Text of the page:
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Q 39- Discuss the potential benefits and concerns related with India's Quad participation. (250 words)

  • Paper & Topic: GS II à Bilateral, regional and global groupings and agreements involving India and/or affecting India’s interests.


  • Model Answer:


  • Introduction:


  • The Quadrilateral Security Dialogue, a system that allows four key democracies in the Indo-Pacific area, Australia, Japan, India, and the United States, to talk about regional security challenges, has been revived in the last year.
  • The rebirth of "the Quad," as it is more commonly known, indicates a significant change in the Indo-Pacific, and reflects a convergence of strategic interests among four major democracies in the region.


  • Body:





  • Quad’s Importance:


  • The Quad began as a cooperative response to the 2004 tsunami's damage, with the navies of India, Australia, Japan, and the United States working together to give humanitarian and disaster aid.
  • In 2007, Japan's Prime Minister Shinzo Abe, a proponent of the Indo-Pacific from the start, took measures to formalise the grouping with a maiden summit and cooperative naval exercises in the Bay of Bengal.
  • The Quad is founded on a complex and overlapping network of bilateral and trilateral alliances and partnerships between the four nations, underpinned by ideals of openness, freedom of movement, and respect for the rules-based international order.
  • Its rebirth, albeit at the level of officials only, provides a constructive platform for embedding basic ideas into the narrative of the emerging regional order, while also fostering the trust and confidence necessary to sustain cooperative endeavours between the countries engaged and others.
  • Sino-Indian tensions are likely to endure in the current context, given Chinese intransigence and our misinterpretation of their imperialist-expansionist intentions.
  • If India does not want to lose ground physically or diplomatically, it must mobilise all aspects of its "comprehensive national strength," including maritime might, and build a strong bargaining stance.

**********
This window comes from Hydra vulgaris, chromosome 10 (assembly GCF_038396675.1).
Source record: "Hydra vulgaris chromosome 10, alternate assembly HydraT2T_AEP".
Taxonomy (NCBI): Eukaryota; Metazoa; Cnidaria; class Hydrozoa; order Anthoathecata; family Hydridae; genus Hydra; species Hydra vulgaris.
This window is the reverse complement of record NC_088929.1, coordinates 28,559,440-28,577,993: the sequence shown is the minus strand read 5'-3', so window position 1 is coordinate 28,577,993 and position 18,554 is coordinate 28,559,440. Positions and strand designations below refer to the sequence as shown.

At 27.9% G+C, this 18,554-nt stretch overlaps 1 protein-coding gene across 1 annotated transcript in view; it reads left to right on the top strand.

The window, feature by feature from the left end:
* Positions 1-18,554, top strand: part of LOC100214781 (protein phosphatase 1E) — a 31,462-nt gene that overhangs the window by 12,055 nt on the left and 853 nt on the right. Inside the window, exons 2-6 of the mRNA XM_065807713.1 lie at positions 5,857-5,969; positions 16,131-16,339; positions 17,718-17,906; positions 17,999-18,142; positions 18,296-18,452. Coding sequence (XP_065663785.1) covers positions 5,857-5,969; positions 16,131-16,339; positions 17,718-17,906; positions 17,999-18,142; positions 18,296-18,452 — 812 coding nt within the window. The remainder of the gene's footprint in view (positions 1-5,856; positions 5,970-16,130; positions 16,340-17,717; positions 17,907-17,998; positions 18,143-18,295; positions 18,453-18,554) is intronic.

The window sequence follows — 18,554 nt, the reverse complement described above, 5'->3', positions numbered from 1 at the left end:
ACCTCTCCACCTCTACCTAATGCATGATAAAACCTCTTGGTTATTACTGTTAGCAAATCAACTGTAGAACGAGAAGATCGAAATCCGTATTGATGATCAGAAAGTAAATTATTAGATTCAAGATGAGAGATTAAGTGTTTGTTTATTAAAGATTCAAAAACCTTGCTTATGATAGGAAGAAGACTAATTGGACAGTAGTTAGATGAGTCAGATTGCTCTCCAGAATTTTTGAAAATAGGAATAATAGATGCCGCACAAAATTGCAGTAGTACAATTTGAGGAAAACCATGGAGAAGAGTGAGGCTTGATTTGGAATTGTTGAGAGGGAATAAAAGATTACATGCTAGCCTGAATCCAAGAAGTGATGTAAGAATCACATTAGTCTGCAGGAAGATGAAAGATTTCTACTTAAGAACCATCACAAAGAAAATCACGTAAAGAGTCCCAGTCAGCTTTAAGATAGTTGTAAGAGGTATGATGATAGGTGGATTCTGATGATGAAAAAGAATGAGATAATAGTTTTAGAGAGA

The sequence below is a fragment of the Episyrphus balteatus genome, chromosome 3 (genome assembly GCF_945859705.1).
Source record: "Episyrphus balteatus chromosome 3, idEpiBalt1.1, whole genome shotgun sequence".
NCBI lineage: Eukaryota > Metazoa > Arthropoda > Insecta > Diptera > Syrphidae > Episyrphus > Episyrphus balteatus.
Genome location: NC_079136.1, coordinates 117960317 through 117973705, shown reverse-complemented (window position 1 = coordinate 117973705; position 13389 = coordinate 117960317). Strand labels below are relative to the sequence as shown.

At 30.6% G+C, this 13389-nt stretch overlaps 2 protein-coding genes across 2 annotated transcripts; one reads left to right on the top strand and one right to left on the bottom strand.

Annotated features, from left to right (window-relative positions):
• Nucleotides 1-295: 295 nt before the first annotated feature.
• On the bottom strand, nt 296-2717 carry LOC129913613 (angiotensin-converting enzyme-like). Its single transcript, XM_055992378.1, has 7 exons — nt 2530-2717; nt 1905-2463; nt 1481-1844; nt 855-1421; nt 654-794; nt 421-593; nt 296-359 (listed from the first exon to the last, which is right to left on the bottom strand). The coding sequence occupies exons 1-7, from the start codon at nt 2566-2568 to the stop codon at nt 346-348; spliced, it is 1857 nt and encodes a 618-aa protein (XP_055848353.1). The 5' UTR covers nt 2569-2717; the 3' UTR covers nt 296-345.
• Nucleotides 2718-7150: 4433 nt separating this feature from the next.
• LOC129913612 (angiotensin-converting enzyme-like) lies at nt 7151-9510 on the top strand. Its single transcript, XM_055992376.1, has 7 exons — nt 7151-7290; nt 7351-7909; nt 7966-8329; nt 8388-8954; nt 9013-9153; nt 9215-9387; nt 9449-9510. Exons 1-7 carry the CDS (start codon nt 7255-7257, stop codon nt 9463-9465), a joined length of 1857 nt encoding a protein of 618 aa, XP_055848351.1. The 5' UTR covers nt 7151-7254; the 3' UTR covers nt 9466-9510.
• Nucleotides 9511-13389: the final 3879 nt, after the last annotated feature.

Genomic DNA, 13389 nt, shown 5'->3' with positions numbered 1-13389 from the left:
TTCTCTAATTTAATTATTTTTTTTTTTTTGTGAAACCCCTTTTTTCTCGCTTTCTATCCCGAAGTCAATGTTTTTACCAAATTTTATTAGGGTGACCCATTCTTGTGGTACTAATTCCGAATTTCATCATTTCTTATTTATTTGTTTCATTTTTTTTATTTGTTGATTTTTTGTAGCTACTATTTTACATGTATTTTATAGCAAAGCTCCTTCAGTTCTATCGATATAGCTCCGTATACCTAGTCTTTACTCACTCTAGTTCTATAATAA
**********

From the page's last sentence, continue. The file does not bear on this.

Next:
• Aside from the land balance of forces favouring China, the Beijing-Islamabad Axis has yet to be activated.
  • Keeping tensions in the Himalayan battlefield is therefore not only helpful militarily for China, but it also serves to keep India contained in a "South-Asian box."
  • It's also time to look into expanding this group into a like-minded partnership.
  • Other countries who have been hit hard by Chinese brawn may be eager to join a "Indo-Pacific accord" to protect peace and tranquilly and assure adherence to the UN Law of the Seas.
  • Given Canberra's historical inconsistency and political flip-flops, news of Australia being re-invited to join in the Quad deserves a cautious welcome.


  • Concerns that are related:


  • Any attempt to formalise the Quad as a tangible representation of a free and open Indo-Pacific will almost certainly fail. Beyond its current consultative framework, the Quad's future is uncertain.
  • Given the diverse set of interests at play across the dynamic region, key partners are more likely to favour loose coalitions based on dialogue and cooperation over more formalised formats.
  • Because it is not currently on their agenda, the opportunity to discuss emerging regional issues such as piracy, maritime pollution, and disaster management through such a platform should be taken advantage of.
  • Simultaneously, it is necessary to reassure ASEAN of its importance and role in the Indo-Pacific, including through established dialogue mechanisms such as the EAS. Quad will not be successful if this is not the case.
  • Using such mechanisms to engage others, including China, in dialogue about the Indo-Pacific project will be critical to realising the long-term vision for a stable and inclusive region.


  • Conclusion:


  • While India will have to fight its own territorial conflicts with vigour, now is the time to seek external balancing. It's also time to look into expanding this group into a like-minded partnership.
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